Sonic Generations (PS3, 360, PC)

Sonic Generations was the 20th anniversary game that SEGA's blue mascot deserved. After a string of less of than stellar 3D entries (aside from a select handful), Sonic Generations paid brilliant homage to the blue blur, and so did the game's credits sequence. The staff roll features a visual and audio history of Sonic the Hedgehog, namely the entries and levels portrayed in the adventure. From the original Sonic the Hedgehog's Green Hill to Sonic Colors' Planet Wisp, the full array of levels from the game show themselves off in their original forms from their original games. The medley that seamlessly transitions between each theme is also well done. What you have at the end when all is said is done is a truly notable way to cap off a truly great game.

Mario Superstar Baseball (GCN)

After Mario's windup and pitch in a Field of Dreams-like baseball diamond, we get this rockin' staff roll. And what better time to showcase Mario Superstar Baseball with Major League Baseball back in season! Colorful animated silhouettes perform various actions, such as Yoshi catching a falling baseball with his tongue and Wario diving for a ball too early (and suffering for it with the baseball smacking right into his head), while a cheesy but awesome theme shouting the proclamation of "Let's play baseball!" It's so delightfully cheesy that you-- unless you're extremely self-conscious-- can't help but smile along with and tap your toes to. Let's play baseball indeed.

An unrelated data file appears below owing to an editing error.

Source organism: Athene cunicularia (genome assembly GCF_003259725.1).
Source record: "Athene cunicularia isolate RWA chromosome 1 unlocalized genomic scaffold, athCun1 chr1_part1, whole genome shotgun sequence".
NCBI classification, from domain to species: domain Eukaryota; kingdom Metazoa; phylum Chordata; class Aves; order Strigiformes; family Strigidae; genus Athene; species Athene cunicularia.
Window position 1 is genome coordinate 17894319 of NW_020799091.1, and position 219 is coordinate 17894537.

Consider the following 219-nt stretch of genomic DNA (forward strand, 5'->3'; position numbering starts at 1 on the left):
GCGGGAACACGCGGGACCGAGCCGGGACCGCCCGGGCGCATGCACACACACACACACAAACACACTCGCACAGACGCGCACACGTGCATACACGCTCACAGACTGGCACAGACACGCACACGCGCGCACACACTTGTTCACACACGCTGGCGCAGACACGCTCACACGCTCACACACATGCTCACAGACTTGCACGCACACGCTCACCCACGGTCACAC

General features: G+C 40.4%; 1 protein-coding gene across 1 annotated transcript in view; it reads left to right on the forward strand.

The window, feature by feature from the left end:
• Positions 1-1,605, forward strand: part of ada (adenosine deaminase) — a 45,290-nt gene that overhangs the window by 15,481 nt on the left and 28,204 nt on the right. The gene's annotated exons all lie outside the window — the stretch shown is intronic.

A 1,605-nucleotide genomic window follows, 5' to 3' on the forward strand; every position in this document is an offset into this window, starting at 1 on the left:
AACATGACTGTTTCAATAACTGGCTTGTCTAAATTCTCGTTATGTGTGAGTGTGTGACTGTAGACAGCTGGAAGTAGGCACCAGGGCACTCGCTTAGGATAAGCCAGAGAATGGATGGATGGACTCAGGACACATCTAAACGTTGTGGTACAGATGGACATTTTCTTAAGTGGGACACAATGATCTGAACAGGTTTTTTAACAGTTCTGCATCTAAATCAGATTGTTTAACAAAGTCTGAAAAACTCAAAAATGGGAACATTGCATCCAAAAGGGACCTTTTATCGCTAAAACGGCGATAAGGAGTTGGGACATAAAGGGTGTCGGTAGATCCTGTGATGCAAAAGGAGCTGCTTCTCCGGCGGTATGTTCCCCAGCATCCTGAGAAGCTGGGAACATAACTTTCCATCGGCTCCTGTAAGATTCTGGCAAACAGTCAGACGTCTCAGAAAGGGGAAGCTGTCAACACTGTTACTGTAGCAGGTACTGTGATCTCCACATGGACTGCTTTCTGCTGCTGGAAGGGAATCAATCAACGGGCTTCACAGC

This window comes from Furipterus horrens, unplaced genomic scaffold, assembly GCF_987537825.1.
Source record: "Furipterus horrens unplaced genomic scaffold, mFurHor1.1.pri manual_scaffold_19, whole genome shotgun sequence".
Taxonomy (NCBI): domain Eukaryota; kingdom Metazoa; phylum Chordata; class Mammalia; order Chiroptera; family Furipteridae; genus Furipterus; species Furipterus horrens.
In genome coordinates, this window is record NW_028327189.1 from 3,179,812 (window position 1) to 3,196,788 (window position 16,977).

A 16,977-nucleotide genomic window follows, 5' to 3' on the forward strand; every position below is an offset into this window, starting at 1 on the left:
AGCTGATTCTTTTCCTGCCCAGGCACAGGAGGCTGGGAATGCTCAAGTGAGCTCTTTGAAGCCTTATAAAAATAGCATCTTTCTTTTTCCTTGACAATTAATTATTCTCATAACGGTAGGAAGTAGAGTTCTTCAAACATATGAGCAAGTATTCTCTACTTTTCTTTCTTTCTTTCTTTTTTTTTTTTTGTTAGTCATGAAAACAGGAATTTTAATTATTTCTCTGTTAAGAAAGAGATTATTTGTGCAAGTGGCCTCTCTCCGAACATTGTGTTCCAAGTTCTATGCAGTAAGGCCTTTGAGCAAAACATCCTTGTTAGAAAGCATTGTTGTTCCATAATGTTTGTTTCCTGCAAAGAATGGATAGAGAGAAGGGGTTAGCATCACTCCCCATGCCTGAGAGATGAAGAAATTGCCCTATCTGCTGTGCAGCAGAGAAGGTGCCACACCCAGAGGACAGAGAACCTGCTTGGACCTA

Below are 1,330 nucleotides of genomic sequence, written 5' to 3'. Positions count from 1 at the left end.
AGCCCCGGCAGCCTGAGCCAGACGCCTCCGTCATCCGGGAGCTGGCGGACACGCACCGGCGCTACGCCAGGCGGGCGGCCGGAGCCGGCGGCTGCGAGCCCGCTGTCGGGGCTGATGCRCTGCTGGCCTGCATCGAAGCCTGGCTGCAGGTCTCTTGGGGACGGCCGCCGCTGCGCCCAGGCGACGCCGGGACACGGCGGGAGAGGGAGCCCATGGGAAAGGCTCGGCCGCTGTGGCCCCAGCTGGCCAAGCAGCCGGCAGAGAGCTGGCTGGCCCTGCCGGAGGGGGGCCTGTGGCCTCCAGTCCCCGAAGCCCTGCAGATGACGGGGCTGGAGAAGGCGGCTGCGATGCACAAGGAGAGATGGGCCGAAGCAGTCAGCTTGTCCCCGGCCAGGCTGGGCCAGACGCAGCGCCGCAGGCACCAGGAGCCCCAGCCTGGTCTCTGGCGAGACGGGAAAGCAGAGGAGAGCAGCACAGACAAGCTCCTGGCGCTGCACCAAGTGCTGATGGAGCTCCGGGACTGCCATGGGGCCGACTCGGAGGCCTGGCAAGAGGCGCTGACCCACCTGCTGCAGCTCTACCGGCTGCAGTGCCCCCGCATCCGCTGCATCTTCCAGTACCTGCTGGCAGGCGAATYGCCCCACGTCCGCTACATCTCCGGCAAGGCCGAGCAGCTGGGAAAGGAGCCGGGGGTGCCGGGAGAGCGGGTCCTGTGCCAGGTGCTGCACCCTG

Wednesday, April 5, 2017

All-Star Franchises, Underrated Entries - Part Ten

If you've been around SuperPhillip Central for a little while (it's still okay if you haven't, so no harm done), then you know that I like talking about underrated and overlooked games. I've done various series on the subject. However, most of the time, the games mentioned in these articles are from wholly new or overlooked franchises themselves.

There are also a multitude of series that I can think of that have one, two, or a handful of games in it that aren't viewed as highly as the others, whether just or not.

These ideas are where the concept of All-Star Franchises, Underrated Entries comes from, and since part nine (it's amazing that we've reached the tenth installment!), I've come up with six more underrated entries to big-time franchises, some bigger than others. If you'd like to see past parts of this long-running series, check them out here:

Paper Mario - Paper Mario: Color Splash (Wii U)

Our first game has come up quite a lot in the past month here at SuperPhillip Central, whether it's underrated games with even more underrated soundtracks or Wii U games I'd like to see get a second chance on the Nintendo Switch. There are very good reasons for this. Paper Mario: Color Splash might not have been what fans of the turn-based antics of the series wanted, but if you make peace with Color Splash not being a typical RPG, then you'll find a game that was charming to its very core, a game that possessed insanely clever dialogue, a game with enjoyable puzzles to solve, and a game with battles that, unlike its predecessor Sticker Star, actually were worthwhile to engage in. It being released so late in the Wii U's life made Paper Mario: Color Splash a game that many gamers overlooked as their attention turned to the Switch.

Sonic the Hedgehog - Sonic Riders (PS2, GCN, XBX)